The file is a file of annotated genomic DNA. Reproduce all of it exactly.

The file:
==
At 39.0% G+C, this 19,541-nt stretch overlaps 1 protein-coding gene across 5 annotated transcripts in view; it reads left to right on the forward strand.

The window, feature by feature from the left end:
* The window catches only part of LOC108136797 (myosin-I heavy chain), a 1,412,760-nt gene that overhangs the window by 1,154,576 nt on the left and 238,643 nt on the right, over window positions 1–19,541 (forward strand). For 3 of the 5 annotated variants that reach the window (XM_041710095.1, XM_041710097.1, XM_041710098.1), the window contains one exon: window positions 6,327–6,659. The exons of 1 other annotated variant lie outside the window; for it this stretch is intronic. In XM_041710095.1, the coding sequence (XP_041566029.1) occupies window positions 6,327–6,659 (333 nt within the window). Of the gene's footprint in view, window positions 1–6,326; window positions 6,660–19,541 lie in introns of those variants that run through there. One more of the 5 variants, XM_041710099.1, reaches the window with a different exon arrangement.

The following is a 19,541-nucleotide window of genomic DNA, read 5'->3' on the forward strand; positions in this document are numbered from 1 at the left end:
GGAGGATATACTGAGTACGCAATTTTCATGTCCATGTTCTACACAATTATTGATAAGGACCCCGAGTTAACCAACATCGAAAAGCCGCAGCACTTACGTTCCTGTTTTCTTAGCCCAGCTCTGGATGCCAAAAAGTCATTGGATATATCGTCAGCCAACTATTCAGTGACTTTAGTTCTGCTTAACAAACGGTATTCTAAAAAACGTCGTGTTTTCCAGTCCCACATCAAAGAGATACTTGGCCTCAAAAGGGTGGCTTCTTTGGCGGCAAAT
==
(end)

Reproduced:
At 39.0% G+C, this 19,541-nt stretch overlaps 1 protein-coding gene across 5 annotated transcripts in view; it reads left to right on the forward strand.

The window, feature by feature from the left end:
* The window catches only part of LOC108136797 (myosin-I heavy chain), a 1,412,760-nt gene that overhangs the window by 1,154,576 nt on the left and 238,643 nt on the right, over window positions 1–19,541 (forward strand). For 3 of the 5 annotated variants that reach the window (XM_041710095.1, XM_041710097.1, XM_041710098.1), the window contains one exon: window positions 6,327–6,659. The exons of 1 other annotated variant lie outside the window; for it this stretch is intronic. In XM_041710095.1, the coding sequence (XP_041566029.1) occupies window positions 6,327–6,659 (333 nt within the window). Of the gene's footprint in view, window positions 1–6,326; window positions 6,660–19,541 lie in introns of those variants that run through there. One more of the 5 variants, XM_041710099.1, reaches the window with a different exon arrangement.

The following is a 19,541-nucleotide window of genomic DNA, read 5'->3' on the forward strand; positions in this document are numbered from 1 at the left end:
GGAGGATATACTGAGTACGCAATTTTCATGTCCATGTTCTACACAATTATTGATAAGGACCCCGAGTTAACCAACATCGAAAAGCCGCAGCACTTACGTTCCTGTTTTCTTAGCCCAGCTCTGGATGCCAAAAAGTCATTGGATATATCGTCAGCCAACTATTCAGTGACTTTAGTTCTGCTTAACAAACGGTATTCTAAAAAACGTCGTGTTTTCCAGTCCCACATCAAAGAGATACTTGGCCTCAAAAGGGTGGCTTCTTTGGCGGCAAAT